by Terry Gross
December 4, 2019
Author Adam Minter remembers two periods of grief after his mother died in 2015: the intense sadness of her death, followed by the challenge of sorting through what he calls “the material legacy of her life.”
Over the course of a year, Minter and his sister worked through their mother’s possessions until only her beloved china was left. Neither one of them wanted to take the china — but neither could bear to throw it out. Instead, they decided to donate it.
Waiting in the donation line at Goodwill, Minter began wondering what would happen to the dishes: “It occurred to me this is a very interesting subject,” he says. “Nobody really knew what happened beyond the donation door at Goodwill.”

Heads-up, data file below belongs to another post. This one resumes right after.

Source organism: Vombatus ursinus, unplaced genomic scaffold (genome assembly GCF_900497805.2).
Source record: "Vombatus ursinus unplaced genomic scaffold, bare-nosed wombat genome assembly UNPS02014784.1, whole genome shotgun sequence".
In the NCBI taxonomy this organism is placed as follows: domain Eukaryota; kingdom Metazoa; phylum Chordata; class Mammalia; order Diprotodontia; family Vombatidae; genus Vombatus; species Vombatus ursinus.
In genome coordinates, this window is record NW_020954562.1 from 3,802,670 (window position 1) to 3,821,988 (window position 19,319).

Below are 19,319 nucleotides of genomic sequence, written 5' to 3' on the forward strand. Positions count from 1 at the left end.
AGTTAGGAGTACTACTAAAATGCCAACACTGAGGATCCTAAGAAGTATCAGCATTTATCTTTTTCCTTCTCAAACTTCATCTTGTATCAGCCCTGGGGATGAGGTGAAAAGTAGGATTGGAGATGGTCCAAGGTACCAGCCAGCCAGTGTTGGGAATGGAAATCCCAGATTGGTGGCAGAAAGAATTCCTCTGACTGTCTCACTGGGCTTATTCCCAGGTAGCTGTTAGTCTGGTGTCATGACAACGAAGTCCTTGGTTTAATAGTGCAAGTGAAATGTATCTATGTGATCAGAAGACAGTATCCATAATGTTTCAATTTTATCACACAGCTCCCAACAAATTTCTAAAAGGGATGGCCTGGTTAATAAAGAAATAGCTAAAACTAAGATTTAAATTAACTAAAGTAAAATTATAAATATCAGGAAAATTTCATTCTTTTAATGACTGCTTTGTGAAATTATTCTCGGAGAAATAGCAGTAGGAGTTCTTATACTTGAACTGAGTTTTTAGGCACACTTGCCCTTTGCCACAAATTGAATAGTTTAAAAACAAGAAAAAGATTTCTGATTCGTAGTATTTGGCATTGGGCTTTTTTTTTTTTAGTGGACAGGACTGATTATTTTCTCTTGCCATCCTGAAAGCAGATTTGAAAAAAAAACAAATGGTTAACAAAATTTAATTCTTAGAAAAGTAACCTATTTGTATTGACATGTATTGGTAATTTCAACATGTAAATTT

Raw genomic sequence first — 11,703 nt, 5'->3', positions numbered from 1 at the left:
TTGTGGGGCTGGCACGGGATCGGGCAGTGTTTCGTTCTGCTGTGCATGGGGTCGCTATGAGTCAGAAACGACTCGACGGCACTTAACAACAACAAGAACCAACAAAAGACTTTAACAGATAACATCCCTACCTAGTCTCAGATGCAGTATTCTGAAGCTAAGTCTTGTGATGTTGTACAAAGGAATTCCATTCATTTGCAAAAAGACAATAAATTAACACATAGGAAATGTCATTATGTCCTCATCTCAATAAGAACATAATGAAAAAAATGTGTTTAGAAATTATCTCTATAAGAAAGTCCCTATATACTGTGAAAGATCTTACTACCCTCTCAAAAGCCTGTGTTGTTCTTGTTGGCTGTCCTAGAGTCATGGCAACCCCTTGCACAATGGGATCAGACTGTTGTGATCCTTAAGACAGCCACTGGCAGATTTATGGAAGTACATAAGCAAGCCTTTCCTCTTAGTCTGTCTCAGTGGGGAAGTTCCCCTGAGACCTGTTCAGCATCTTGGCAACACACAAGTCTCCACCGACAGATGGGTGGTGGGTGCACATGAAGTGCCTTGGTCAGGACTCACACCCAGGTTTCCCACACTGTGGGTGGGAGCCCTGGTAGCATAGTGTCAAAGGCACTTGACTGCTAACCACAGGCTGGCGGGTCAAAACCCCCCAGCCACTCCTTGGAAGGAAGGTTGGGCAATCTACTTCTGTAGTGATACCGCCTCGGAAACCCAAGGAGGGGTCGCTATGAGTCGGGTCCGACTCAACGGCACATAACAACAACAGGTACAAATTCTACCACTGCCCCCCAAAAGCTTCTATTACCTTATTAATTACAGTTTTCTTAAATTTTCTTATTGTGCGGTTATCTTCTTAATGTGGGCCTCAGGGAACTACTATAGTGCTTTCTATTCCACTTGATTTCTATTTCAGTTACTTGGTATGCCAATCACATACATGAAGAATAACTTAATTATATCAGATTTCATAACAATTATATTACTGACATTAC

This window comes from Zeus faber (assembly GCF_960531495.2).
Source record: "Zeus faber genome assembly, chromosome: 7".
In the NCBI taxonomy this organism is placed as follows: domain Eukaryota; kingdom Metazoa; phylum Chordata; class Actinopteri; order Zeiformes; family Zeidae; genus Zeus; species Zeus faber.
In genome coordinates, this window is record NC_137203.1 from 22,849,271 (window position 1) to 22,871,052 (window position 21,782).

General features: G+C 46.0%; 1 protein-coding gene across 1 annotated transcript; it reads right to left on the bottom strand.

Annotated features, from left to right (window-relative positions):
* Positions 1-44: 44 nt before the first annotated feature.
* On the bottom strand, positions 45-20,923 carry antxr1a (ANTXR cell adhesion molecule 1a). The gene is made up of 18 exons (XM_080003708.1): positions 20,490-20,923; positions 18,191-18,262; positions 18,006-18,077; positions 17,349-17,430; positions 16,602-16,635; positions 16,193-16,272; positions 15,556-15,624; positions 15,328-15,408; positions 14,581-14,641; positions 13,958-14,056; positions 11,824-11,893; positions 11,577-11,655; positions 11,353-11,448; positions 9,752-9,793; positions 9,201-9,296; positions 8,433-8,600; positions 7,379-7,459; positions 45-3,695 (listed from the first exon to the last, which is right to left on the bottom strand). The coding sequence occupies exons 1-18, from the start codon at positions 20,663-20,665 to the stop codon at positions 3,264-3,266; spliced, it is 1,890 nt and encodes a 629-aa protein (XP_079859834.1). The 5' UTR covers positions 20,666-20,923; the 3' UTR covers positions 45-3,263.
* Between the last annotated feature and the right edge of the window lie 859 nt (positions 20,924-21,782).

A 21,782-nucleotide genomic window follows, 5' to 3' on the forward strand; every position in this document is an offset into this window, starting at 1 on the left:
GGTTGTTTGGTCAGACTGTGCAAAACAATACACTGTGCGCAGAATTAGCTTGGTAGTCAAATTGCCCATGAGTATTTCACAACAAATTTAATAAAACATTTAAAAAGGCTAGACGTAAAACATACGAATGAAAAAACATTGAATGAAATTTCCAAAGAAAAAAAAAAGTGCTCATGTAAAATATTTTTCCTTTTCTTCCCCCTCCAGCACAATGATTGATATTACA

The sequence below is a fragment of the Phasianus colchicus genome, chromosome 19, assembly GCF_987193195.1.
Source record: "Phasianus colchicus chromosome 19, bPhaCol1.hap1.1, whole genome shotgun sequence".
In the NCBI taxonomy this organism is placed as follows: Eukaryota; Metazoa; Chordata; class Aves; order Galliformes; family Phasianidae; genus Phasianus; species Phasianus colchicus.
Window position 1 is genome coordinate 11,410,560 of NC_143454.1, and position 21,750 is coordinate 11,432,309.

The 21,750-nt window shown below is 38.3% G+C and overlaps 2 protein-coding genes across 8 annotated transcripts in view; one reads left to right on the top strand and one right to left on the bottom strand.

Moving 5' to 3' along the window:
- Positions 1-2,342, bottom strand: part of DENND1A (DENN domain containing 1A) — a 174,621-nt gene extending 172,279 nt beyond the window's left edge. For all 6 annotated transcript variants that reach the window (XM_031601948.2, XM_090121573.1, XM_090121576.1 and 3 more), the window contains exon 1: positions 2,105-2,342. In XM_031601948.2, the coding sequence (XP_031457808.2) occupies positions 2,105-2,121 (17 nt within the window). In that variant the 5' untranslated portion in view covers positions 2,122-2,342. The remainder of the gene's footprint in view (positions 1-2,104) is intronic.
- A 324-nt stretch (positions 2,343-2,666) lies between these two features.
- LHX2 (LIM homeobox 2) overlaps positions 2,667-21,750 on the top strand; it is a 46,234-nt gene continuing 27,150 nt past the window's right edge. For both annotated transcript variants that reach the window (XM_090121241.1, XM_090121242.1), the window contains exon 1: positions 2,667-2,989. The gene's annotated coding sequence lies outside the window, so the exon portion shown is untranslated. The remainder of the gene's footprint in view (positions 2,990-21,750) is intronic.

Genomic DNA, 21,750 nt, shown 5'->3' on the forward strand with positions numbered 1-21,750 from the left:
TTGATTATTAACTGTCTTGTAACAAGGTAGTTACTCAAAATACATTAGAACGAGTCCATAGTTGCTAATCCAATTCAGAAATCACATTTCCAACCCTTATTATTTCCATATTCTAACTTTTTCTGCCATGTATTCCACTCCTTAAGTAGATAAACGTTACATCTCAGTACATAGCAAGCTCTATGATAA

Minter had spent nearly two decades reporting on the waste and recycling industries. Now he began looking into the market for secondhand goods, both domestically and in Africa and Asia.
“Your average thrift store in the United States only sells about one-third of the stuff that ends up on its shelves,” he says. “The rest of the stuff ends up somewhere else.”
Minter visited Goodwill donation centers in the U.S. and watched as employees engaged in a sophisticated sorting and pricing system. He noted that while designer clothes might be set aside as “boutique” items, other products — including heavy wooden furniture and outdated exercise equipment — were often destined for the dump.
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